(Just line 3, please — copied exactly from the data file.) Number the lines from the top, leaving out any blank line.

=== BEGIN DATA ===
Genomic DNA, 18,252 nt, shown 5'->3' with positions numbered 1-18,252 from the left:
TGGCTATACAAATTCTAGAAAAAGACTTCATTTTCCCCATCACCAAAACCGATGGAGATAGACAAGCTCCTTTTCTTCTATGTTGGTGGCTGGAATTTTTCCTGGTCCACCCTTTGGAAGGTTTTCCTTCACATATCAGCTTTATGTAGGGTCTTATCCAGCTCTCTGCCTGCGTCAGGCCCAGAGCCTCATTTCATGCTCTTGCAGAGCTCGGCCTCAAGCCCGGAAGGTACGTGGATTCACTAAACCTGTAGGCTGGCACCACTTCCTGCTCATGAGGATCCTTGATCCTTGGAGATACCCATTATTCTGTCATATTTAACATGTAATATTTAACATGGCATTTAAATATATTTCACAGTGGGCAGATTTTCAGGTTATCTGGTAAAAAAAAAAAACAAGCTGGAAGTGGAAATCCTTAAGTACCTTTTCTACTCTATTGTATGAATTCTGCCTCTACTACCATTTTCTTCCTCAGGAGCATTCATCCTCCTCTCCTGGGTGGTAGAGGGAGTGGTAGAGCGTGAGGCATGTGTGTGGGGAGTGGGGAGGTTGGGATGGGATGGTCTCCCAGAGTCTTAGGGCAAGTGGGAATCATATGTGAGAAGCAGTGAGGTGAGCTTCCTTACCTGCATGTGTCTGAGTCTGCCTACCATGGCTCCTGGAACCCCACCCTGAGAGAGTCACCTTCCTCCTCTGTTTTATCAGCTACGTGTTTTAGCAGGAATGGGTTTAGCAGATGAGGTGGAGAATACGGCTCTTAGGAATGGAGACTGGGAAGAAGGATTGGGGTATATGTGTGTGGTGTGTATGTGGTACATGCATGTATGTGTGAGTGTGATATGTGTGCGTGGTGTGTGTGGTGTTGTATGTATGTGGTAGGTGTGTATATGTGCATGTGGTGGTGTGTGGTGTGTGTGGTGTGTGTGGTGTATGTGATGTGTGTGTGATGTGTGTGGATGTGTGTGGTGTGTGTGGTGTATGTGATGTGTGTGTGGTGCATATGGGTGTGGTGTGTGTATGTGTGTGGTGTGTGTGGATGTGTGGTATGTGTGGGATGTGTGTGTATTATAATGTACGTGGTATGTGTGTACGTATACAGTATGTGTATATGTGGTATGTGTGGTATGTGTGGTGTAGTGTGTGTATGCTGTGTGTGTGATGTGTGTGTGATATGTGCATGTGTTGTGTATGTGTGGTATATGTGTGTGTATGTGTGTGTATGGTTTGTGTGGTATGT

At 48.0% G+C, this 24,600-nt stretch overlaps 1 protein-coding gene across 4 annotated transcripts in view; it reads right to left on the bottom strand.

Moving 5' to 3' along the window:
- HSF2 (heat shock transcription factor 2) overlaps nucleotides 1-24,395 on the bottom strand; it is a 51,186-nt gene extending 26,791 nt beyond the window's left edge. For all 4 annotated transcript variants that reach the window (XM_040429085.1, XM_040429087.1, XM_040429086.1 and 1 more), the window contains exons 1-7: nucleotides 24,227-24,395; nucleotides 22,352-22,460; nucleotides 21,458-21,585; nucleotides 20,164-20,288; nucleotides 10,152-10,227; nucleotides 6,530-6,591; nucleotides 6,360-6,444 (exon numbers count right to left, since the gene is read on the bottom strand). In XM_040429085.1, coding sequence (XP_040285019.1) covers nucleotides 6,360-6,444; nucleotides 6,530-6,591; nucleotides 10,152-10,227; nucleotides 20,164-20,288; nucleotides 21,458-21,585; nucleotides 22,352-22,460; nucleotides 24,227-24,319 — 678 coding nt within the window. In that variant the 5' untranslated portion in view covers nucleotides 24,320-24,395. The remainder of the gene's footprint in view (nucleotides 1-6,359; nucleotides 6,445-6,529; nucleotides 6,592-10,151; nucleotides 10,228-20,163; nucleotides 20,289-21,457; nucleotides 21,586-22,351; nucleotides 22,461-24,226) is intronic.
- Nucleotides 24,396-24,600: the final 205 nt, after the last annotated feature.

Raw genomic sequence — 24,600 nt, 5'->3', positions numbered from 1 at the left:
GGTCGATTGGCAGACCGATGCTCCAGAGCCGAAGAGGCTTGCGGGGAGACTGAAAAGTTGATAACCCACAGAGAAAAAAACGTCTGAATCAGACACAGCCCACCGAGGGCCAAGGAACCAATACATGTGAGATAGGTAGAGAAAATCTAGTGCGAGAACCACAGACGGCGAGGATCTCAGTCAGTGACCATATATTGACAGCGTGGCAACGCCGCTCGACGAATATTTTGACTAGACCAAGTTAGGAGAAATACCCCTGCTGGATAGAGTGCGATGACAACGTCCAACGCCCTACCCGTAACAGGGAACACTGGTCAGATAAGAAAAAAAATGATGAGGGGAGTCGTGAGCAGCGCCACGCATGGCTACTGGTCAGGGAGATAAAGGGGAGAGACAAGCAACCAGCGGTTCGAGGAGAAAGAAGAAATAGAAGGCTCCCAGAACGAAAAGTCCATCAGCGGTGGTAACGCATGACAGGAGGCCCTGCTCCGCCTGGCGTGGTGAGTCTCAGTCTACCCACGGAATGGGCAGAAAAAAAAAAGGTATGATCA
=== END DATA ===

At 48.0% G+C, this 24,600-nt stretch overlaps 1 protein-coding gene across 4 annotated transcripts in view; it reads right to left on the bottom strand.